Observations from the International Council of Shopping Centers RECon trade show
By Richard E. Jordan II, CEO/COB Smith Land & Improvement Corporation, www.smithlandusa.com
Every year real estate brokers, developers, architects, financiers, and retail representatives from around the world converge at the annual International Council of Shopping Centers (ICSC) RECon trade show in Las Vegas. An impressive display of brute real estate development force, the event is important on several levels.
Why invest in the expense of cross-country travel when we can make phone calls and send emails instead? As we begin to recover from economic vertigo in central Pennsylvania, our trip to Las Vegas proved valuable for seven reasons:
- It makes good marketing sense. As the land owners and property managers, we can deliver a personal message that none of our brochures, Web sites, emails, or social media messages can convey. When you want people to know your company and your service; when you want national retailers and anchor tenants to value your reputation, it summons a face-to-face introduction. More than 30,000 people walked the halls of the Leasing Mall and no event can effectively measure the barometer of commercial real estate development like three days at ICSC RECon.
- Although the forces in commercial real estate have changed-property values evaporated and credit markets constricted-the mood and attitude were more positive and confident than the year prior. That may have arisen from an unspoken acknowledgement that most attendees were survivors of the past 24 months. Our tenacity, experience, and conservative "cash is king" business principles proved life-saving. The 30,000 attendees had one commonality-present and prepared to do business.
- In addition to a branding benefit, it's good core business practice to meet decision makers, fellow retail and office developers, and land owners "in real life." The immediacy of social media for listening and sharing information is indisputable, but from our 40 years of experience, real dealmaking is best done eye to eye and handshake to handshake. Up or down cycles, 1,200 SF or 1 million SF, no technology can imitate a personal conversation.
- Who we saw tells a story. CVS, Rite Aid, and Walgreens were all very active with robust traffic at their booths. These are good signs for developers. AutoZone, Giant Food Stores, Costco, Lowes, Dots, Dunkin' Donuts, Domino's, and Marriott were also noticeably on the radar. Discount retailers like Dollar Tree continue to dominate the market.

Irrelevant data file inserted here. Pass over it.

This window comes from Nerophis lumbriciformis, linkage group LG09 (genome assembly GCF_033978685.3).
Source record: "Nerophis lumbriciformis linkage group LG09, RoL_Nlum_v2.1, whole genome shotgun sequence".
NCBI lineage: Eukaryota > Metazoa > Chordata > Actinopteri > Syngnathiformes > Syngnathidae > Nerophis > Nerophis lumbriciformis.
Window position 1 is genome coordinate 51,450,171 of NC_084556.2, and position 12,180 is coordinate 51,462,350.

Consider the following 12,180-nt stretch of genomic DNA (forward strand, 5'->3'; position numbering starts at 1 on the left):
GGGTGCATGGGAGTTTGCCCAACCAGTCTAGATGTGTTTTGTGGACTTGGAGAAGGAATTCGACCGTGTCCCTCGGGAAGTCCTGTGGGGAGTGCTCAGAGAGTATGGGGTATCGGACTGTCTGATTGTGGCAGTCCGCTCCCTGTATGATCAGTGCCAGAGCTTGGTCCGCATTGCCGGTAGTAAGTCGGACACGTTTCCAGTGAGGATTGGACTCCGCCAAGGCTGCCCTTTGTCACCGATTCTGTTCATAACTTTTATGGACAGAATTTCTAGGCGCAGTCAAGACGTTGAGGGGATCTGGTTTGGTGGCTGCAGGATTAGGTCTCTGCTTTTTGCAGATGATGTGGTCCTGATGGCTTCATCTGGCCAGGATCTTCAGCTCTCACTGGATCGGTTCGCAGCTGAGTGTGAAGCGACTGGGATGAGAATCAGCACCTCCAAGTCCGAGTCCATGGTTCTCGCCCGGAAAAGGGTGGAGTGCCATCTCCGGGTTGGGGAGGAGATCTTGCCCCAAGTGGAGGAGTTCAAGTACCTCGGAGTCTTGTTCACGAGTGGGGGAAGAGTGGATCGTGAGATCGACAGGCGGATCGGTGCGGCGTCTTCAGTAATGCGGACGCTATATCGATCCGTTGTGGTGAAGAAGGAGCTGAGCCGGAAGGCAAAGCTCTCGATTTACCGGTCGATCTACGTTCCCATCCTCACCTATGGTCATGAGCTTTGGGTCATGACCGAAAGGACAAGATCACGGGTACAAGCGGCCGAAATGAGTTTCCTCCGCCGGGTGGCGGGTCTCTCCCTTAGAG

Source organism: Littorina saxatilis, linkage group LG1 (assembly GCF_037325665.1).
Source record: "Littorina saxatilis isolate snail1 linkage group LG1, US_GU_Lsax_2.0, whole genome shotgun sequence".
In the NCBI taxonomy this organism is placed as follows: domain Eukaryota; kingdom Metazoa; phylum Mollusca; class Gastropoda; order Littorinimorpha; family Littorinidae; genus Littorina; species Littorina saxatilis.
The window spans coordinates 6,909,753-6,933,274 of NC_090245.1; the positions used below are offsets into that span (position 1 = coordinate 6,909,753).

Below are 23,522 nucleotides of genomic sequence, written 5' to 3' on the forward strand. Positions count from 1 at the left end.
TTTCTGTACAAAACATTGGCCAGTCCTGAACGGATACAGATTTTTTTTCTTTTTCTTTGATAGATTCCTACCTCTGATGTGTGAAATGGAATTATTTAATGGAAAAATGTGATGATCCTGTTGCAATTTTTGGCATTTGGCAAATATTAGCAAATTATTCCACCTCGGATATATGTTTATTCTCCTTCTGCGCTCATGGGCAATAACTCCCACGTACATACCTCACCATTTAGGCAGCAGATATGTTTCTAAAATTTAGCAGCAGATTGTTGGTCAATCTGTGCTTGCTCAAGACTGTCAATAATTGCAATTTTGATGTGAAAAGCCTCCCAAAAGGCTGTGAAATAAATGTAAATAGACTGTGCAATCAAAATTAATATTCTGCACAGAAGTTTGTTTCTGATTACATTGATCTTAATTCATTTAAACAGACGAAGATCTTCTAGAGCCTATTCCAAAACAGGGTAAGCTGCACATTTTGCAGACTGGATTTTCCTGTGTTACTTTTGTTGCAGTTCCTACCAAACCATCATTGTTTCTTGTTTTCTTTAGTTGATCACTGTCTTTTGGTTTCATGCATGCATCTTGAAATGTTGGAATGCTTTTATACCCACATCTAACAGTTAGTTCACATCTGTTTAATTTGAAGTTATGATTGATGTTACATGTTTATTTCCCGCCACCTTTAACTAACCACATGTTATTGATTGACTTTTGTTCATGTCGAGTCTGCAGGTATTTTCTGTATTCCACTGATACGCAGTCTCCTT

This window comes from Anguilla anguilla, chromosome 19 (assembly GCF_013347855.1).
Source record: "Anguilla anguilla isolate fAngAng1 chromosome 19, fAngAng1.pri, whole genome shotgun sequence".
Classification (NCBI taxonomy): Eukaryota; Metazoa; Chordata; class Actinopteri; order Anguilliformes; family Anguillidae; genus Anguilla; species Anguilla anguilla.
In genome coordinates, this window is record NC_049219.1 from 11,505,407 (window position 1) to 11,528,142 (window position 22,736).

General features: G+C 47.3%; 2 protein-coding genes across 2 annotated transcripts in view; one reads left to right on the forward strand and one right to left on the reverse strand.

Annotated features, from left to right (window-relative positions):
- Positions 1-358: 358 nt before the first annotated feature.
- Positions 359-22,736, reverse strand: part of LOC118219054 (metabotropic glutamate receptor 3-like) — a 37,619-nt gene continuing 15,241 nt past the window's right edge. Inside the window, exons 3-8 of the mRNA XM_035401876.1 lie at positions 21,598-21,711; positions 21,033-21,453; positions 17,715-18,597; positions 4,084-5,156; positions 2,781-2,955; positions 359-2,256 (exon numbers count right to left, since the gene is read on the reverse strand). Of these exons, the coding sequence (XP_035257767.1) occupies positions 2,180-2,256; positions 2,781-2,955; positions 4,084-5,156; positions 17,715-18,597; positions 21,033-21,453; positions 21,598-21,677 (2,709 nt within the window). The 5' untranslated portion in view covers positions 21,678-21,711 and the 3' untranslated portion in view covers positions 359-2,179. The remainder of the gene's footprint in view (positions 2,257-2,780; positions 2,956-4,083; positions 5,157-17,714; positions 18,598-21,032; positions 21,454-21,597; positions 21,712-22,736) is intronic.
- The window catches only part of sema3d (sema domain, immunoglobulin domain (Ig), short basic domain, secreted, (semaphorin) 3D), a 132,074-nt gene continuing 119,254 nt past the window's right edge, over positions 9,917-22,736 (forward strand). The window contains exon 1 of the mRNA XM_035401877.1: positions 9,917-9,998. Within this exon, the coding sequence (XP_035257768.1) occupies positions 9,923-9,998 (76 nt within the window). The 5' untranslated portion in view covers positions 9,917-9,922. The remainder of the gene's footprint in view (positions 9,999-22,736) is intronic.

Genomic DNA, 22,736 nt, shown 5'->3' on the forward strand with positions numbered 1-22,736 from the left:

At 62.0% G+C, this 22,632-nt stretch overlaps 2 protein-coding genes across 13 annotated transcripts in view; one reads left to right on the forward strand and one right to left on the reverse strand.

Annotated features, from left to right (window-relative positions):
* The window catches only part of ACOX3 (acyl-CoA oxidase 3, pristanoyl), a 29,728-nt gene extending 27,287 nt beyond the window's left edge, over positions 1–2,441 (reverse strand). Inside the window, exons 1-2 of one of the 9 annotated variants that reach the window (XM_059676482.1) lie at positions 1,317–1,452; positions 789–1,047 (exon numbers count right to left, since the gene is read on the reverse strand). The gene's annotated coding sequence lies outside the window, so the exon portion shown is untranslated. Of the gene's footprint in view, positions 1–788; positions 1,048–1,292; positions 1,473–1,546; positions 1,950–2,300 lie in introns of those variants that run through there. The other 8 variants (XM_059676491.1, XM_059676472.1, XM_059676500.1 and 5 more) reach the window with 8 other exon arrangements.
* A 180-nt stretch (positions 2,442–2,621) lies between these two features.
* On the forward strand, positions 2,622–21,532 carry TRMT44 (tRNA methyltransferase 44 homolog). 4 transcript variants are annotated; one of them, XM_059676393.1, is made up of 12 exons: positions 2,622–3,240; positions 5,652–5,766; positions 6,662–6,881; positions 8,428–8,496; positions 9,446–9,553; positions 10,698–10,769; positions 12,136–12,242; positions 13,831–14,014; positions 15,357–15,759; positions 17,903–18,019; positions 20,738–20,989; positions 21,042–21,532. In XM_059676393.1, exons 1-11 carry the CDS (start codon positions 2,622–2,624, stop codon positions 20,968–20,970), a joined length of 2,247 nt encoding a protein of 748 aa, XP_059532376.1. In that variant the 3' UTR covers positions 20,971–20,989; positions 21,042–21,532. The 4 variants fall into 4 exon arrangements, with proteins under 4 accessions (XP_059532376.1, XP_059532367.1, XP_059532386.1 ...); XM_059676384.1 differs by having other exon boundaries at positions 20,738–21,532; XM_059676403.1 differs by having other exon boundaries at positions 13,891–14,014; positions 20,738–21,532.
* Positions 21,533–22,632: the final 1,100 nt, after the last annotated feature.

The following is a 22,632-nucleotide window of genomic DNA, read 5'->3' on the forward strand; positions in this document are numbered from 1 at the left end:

- Financing remains a thorn. There is still plenty of troubled retail space and tenants behind on their payments. That said, there appeared to be forward movement of deals-mostly triple net-and that means that financing is starting to loosen. Banks appeared to be more proactive in working with people, as opposed to blowing deals up at the last minute. From experience and time on the floor in Vegas, cash is still king with a 75-80% loan-to-value. Confidence may be slowly returning, but risk-taking is not-yet.
- The optics and the conversations. It's important to see the activity and equally important to listen to the conversations (we followed the tweet stream at #ICSC although we were unable to make the tweetup). One national retailer said, "It's not a question of doing more deals, but when are the deals going to be done." Retailers seemed to be waiting for the other guy to take the first step and developers are still not over-anxious to own the stage either. Only if there was a relevant property with a reasonable cost-structure were developers confident and aggressive.
- The market has bottomed out-that was the consensus among the attendees we networked with. There are rough roads ahead for buyers and developers who came late to the game and are left with an upside-down dilemma, but there are good deals to be done. Commercial real estate stakeholders are now focused on new ways to attract consumers to retail destinations, and that includes retail experiential marketing and place-based apps for mobile marketing and social media.
Our takeaway? Tenants will drive the deals-there is plenty of opportunity for new market players to fill empty spaces left by the Circuit Cities, Linens N Things, and Bombay Companies. HHGregg is already filling anchor vacancies in central Pennsylvania.
We predict that 2011 will be the bellwether. The financing pipeline will continue to loosen, and developers of well-positioned, approved projects will start to attract leases. A good sign in central Pennsylvania is an increase in development plans submitted to local municipalities, marking a move toward job creation, regional ballast, and renewed growth.
Richard E. Jordan II is CEO/Chairman of the Board of Smith Land & Improvement Corporation, headquartered in Camp Hill. He can be reached at .
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